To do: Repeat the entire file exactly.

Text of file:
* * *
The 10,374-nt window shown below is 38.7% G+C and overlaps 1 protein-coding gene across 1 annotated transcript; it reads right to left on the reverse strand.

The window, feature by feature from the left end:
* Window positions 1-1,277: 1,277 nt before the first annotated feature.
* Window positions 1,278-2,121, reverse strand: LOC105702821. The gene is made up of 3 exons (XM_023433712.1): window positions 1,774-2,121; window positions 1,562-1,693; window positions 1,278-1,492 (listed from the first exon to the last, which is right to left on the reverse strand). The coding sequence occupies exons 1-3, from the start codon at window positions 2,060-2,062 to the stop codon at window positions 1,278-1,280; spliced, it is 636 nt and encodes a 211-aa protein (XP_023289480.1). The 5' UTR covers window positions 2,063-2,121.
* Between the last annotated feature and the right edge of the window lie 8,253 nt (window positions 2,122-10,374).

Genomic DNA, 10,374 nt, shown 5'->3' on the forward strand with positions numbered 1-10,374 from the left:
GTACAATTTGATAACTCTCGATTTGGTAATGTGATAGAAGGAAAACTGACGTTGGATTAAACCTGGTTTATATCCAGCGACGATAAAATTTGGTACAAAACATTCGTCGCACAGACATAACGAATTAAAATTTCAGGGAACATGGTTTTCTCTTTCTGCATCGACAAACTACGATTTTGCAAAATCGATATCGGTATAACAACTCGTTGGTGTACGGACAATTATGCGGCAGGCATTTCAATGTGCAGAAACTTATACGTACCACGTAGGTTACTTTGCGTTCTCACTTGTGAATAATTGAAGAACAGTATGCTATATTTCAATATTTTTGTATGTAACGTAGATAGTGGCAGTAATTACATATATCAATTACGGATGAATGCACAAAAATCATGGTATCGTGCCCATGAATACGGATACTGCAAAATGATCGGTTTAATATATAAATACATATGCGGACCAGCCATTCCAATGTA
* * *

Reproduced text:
The 10,374-nt window shown below is 38.7% G+C and overlaps 1 protein-coding gene across 1 annotated transcript; it reads right to left on the reverse strand.

The window, feature by feature from the left end:
* Window positions 1-1,277: 1,277 nt before the first annotated feature.
* Window positions 1,278-2,121, reverse strand: LOC105702821. The gene is made up of 3 exons (XM_023433712.1): window positions 1,774-2,121; window positions 1,562-1,693; window positions 1,278-1,492 (listed from the first exon to the last, which is right to left on the reverse strand). The coding sequence occupies exons 1-3, from the start codon at window positions 2,060-2,062 to the stop codon at window positions 1,278-1,280; spliced, it is 636 nt and encodes a 211-aa protein (XP_023289480.1). The 5' UTR covers window positions 2,063-2,121.
* Between the last annotated feature and the right edge of the window lie 8,253 nt (window positions 2,122-10,374).

Genomic DNA, 10,374 nt, shown 5'->3' on the forward strand with positions numbered 1-10,374 from the left:
GTACAATTTGATAACTCTCGATTTGGTAATGTGATAGAAGGAAAACTGACGTTGGATTAAACCTGGTTTATATCCAGCGACGATAAAATTTGGTACAAAACATTCGTCGCACAGACATAACGAATTAAAATTTCAGGGAACATGGTTTTCTCTTTCTGCATCGACAAACTACGATTTTGCAAAATCGATATCGGTATAACAACTCGTTGGTGTACGGACAATTATGCGGCAGGCATTTCAATGTGCAGAAACTTATACGTACCACGTAGGTTACTTTGCGTTCTCACTTGTGAATAATTGAAGAACAGTATGCTATATTTCAATATTTTTGTATGTAACGTAGATAGTGGCAGTAATTACATATATCAATTACGGATGAATGCACAAAAATCATGGTATCGTGCCCATGAATACGGATACTGCAAAATGATCGGTTTAATATATAAATACATATGCGGACCAGCCATTCCAATGTA